I can’t remember the first time someone with an over-zealous type of faith asked me how many people I have led to Christ. It’s an old evangelist question with the main concern of leading non-believers to the saving knowledge and relationship with Jesus.
It’s a question that asks how many notches we have in our war-against-sin belt, one that puts us on the spot and assumes we are actively asking others to make that decision of faith wherever we go.
Around these parts, its hard to find people who don’t believe in Jesus. And if its difficult to find or befriend a non-believer, then there is a chance that the answer to said question is “not very many, I’m afraid.”
This was the case when I was a young Christian and first asked this question. At the encouragement of my church, I put distance between my non-believing friends and me when I made a decision to follow Christ. It lessened my chances of being tempted to make any unwise and immoral actions, but it also decreased my exposure to those very people I needed to “lead to Christ.”
That brought a great deal of guilt. I thought that I needed to lead many to Christ in order to be a good Christian.
I found out later that I wasn’t alone in that sentiment.
Over the years, I still think about how to lead people to Christ and be intentional about sharing the gospel, but my feelings have changed. Now, when I think about leading people to Christ, it no longer means confronting people with a snap decision on the street corner or in the supermarket. The meaning of that phrase has expanded.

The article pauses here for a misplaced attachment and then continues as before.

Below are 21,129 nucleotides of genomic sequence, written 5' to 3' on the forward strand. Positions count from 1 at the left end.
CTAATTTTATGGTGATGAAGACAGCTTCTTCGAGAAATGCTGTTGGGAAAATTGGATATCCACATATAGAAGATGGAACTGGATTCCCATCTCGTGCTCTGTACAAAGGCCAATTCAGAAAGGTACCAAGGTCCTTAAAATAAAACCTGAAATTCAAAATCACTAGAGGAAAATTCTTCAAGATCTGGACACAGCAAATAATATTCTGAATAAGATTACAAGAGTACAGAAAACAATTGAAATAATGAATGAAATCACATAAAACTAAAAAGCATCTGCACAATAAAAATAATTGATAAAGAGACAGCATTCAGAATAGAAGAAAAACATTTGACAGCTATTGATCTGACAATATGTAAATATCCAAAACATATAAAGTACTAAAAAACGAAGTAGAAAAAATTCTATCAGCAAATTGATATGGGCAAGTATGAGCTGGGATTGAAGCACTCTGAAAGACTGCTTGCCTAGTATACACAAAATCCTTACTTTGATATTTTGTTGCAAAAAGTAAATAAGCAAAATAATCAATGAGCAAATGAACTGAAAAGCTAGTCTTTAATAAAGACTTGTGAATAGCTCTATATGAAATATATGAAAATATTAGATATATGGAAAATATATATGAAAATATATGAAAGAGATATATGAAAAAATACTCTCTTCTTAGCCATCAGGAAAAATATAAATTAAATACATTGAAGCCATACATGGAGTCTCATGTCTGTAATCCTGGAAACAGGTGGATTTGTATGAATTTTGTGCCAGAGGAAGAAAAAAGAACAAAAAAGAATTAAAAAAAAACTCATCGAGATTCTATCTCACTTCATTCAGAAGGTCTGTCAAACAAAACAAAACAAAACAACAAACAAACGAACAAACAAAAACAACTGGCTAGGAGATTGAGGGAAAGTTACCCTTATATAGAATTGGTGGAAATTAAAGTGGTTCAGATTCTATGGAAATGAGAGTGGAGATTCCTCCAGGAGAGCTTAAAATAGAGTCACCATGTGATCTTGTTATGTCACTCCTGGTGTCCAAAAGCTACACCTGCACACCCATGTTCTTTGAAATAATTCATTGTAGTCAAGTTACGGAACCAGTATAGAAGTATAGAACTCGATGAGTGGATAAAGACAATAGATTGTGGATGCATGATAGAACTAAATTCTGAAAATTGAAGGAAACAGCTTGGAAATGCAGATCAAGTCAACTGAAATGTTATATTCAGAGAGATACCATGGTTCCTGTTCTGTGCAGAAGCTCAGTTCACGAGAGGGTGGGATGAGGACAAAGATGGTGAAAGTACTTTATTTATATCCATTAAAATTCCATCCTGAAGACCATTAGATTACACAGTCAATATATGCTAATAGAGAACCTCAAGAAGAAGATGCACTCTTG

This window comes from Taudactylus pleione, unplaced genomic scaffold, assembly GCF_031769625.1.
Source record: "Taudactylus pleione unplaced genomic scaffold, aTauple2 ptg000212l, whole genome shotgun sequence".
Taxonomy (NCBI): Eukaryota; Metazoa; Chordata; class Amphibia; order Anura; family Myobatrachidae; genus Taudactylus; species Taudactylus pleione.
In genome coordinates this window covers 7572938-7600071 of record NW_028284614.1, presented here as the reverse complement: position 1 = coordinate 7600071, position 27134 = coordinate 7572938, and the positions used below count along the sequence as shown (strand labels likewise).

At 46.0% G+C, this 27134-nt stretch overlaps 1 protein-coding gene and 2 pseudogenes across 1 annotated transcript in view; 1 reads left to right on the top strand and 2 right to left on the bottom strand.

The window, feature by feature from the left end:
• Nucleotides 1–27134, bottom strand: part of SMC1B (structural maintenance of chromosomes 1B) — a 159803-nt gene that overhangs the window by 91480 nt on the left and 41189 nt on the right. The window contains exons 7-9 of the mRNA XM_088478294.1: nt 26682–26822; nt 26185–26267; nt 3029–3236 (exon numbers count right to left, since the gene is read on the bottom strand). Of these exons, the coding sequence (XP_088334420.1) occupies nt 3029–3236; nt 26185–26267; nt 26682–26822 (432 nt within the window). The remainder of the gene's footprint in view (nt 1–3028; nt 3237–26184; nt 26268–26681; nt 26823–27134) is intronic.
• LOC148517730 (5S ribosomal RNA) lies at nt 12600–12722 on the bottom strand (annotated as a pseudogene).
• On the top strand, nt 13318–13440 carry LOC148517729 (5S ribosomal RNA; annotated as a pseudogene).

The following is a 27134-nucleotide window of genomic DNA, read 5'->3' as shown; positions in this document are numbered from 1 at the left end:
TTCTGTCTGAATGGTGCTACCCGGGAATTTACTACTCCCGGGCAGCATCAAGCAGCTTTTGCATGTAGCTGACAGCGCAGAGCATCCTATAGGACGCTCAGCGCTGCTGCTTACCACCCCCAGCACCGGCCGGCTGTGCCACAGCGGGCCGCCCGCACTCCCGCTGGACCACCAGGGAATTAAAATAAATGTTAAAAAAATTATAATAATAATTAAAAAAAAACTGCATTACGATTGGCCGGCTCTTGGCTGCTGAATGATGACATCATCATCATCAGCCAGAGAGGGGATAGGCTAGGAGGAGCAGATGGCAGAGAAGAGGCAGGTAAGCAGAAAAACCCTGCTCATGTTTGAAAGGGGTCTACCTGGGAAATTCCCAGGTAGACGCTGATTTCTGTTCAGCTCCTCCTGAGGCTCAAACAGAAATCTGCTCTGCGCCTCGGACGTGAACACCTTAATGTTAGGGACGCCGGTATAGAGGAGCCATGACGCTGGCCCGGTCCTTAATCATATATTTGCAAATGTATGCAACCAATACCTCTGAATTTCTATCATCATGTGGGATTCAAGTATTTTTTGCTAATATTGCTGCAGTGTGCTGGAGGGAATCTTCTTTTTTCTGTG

There are as many ways to lead people to Christ as there are ways to meet people. And just as the Bible has four gospels to tell the single story of Jesus Christ in different ways, we too need a variety of ways of introducing people to Jesus.
Leading people to Christ does not have to be confrontational. In fact, it can happen as a result of quiet fortitude in the face of crisis.
Nor does it have to be systematic, as if following Christ is merely the result of finding the correct answer to an equation (or the right words to say in a prayer).
Leading people to Christ can happen in the midst of conversation over coffee or at supper, at the ballpark with a group of people who aren’t all Christians, or at the business conference among peers and colleagues.
Most often, leading others to Christ happens over a long period of time. It usually happens because we live the life of a Christ-follower, and we show others how to follow Christ too. We lead by example, and sometimes the only gospel you need to preach is the life you live.
We like to think of “leading people to Christ” as some grand, climactic confrontation in which a lost soul is saved miraculously, in the midst of a chance encounter. I’ve seen that happen before, but the “leader” who tries to evangelize others in this manner runs the risk of grandstanding instead.
Leadership happens all the time in the quiet and mundane routine of our daily lives. It happens when we least expect it. And, yes–when someone decides to call Christ Lord, it is miraculous–but it is a major decision that needs to be sustainable by a life-long commitment to seek God and God’s righteousness.
Following Christ is being a disciples of Christ, for as Jesus said, “”Whoever does not take up the cross and follow me is not worthy of me . . . and those who lose their life for my sake find it” (Matthew 10:38, 39).
That’s more than a decision; that goes to the heart of conversion.